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Blogs

A friend is one who. . . .

There is a saying, “A friend is one who hears you sing your song, then sings it back to you when memory fails.” There are times when we become lost to ourselves, and at such times we’re so glad if a dear friend reminds us who we really are, what our natural qualities are, and so on. They do this by their love.

Madam, I'm Adam. . .

I have to say that, in spite of their ability to confront us with opportunities to waste unlimited time, computers & the Internet also have made wonderful things possible. I was just looking up one thing, which led to another, and somehow I found links that, with a single click, took me to articles I've read and enjoyed in the past, and to this, which I don't recall, but just read, and found fascinating. If you have the time, I highly recommend: http://backtogodhead.in/the-adam-bomb-by-ravindra-svarupa-dasa/

TEXAS FAITH 97: Can baseball bring you closer to God?

Abortion and enslaving the African Americans

Clouds, Harps, and Fire

I Have All the Conch Shells I Need, Part Two

The Value Of Training

I've been bitten by dogs. Once in the butt, when I was a twelve-year-old paperboy, by a customer's loose German shepherd ex-police dog. Another time in the face by my cousin's Great Dane, Zander, whom I made the mistake of saying "Hey, Zander!" to as I walked too close to the car window he was looking out of.

The Saints: Gangam style

dṛṣṭaiḥ svabhāva-janitair vapuṣaś ca doṣair

na prākṛtatvam iha bhakta janasya paśyet

gaṅgāmbhasāṁ na khalu budbuda-phena-paṅkair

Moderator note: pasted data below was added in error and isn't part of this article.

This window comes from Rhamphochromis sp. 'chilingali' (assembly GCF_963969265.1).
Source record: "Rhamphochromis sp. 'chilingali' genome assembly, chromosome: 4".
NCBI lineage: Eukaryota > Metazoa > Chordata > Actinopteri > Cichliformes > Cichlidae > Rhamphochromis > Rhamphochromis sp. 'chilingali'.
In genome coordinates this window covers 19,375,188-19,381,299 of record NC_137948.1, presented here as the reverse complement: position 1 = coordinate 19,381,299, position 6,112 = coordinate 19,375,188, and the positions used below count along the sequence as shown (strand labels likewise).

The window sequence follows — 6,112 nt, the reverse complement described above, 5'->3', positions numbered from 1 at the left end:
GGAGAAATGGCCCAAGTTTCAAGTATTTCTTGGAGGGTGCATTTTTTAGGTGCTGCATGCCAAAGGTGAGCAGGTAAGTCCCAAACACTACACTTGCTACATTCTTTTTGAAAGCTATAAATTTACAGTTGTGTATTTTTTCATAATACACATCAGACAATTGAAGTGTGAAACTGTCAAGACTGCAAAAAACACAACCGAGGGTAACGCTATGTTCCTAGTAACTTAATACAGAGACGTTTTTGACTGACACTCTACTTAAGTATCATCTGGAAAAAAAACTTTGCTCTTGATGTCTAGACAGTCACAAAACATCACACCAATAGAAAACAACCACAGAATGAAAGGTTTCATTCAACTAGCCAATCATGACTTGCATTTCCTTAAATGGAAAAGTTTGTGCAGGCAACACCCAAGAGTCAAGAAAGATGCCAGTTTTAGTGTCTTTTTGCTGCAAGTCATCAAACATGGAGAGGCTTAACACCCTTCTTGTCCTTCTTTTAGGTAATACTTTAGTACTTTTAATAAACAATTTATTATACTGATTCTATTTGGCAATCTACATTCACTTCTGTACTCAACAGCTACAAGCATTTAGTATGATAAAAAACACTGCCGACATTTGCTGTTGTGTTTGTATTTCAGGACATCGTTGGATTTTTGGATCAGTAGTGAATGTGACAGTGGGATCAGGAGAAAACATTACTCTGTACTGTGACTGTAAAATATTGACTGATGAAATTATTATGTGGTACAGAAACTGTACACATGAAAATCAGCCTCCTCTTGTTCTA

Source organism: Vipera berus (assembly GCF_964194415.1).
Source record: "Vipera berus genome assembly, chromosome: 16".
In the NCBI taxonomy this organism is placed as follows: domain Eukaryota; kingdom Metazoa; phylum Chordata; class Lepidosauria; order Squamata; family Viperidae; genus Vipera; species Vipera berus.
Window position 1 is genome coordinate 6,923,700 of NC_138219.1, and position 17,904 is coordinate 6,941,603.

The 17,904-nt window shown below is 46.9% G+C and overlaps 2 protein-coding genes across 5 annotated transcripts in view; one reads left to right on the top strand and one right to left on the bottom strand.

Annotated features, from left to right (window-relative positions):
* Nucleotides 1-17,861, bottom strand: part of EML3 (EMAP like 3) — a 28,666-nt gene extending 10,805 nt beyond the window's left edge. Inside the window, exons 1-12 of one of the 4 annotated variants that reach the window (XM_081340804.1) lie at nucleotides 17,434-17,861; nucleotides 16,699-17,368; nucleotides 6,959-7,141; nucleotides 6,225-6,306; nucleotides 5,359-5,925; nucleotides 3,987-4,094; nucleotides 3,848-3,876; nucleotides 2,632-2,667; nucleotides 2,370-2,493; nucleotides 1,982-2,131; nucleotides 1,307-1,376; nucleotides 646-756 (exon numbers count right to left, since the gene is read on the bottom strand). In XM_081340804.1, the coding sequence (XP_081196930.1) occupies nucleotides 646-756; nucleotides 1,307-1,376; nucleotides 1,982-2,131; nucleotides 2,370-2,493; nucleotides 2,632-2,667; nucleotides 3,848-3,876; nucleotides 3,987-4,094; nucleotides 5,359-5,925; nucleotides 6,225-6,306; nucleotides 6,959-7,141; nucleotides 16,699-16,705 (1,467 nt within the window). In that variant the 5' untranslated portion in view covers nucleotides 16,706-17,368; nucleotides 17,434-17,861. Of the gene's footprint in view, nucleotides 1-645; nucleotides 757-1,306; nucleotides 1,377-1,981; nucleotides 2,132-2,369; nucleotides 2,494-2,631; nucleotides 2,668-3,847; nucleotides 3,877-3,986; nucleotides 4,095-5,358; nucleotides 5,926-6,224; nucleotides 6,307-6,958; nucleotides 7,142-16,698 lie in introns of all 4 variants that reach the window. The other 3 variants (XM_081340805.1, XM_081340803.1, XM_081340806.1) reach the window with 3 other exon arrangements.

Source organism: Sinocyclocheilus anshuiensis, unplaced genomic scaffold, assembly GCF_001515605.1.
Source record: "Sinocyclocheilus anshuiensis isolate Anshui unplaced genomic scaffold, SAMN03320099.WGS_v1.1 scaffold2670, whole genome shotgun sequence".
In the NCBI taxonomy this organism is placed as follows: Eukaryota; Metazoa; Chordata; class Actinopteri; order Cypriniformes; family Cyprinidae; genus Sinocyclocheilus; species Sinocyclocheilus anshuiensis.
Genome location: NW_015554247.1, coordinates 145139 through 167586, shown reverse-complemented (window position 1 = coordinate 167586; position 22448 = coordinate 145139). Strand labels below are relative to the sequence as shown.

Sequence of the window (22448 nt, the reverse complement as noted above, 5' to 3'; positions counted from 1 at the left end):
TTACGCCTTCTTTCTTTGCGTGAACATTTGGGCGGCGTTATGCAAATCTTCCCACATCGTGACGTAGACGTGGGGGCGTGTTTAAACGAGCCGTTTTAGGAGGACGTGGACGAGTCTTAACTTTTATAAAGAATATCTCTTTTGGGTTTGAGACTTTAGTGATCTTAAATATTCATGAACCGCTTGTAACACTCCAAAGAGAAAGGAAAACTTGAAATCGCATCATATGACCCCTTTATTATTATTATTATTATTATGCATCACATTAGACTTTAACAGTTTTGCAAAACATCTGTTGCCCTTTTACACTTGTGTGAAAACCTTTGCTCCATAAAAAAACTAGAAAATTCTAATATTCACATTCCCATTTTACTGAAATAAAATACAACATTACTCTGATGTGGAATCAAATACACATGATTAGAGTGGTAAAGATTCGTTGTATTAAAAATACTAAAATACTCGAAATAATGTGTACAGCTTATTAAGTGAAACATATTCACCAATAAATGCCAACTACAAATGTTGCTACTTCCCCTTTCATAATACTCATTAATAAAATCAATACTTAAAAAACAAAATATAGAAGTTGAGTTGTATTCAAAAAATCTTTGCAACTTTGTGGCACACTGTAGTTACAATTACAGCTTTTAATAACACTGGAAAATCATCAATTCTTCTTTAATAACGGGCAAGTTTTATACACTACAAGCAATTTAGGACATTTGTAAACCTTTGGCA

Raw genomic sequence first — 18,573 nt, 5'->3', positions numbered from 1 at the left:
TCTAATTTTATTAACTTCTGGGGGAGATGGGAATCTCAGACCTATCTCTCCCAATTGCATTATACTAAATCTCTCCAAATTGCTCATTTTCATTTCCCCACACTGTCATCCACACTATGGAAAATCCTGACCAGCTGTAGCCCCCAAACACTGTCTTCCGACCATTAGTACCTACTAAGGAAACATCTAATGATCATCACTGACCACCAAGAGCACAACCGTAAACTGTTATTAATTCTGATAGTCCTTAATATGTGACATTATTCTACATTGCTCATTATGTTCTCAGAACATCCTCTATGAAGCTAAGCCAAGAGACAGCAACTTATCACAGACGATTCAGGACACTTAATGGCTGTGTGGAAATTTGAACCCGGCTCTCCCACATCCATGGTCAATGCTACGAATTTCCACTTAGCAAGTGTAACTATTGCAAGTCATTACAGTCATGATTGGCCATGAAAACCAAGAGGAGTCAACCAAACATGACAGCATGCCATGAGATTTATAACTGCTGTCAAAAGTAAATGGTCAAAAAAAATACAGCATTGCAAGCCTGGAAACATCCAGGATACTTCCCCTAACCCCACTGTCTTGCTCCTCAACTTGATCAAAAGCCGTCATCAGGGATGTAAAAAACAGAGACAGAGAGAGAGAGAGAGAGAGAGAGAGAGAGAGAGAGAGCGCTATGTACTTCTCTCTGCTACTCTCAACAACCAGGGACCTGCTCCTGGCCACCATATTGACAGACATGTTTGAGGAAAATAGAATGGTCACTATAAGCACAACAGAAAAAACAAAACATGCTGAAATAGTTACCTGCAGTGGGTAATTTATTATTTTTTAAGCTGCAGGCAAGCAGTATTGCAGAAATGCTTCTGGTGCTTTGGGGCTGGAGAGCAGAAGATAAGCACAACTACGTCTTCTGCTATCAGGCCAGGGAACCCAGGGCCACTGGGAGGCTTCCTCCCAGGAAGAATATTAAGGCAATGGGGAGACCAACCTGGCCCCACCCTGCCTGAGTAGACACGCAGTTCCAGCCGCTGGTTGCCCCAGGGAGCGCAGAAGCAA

brahma-dravatvam apagacchati nīra-dharmaiḥ

The Best Is Not Really The Best Unless It's The Best


Tuesday.

"This is the best," I said. I was walking on the beach; it was quarter to eight in the morning, low tide, cool breeze—the low angle of sunrays lit the earth and sky into such rich, deep, otherworldly golden tones that I felt I had ascended to a higher realm. I half-expected to see luminous beings walking without touching the ground or riding unicorns and dolphins.

The saint and the puppies. . .

Some years ago in the old temple room at Gita-nagari, I was chanting japa in the back of the room, where hung individual portraits of the previous gurus in our line. One is Jagannatha dasa babaji, who’s credited with rediscovering the place of Lord Caitanya’s appearance in Mayapura, West Bengal. On a pilgrimage to that holy place, I had heard a few details of his life. He’d lived to be over a hundred years old, and his eyelids had drooped down over his eyes, rendering him virtually blind.

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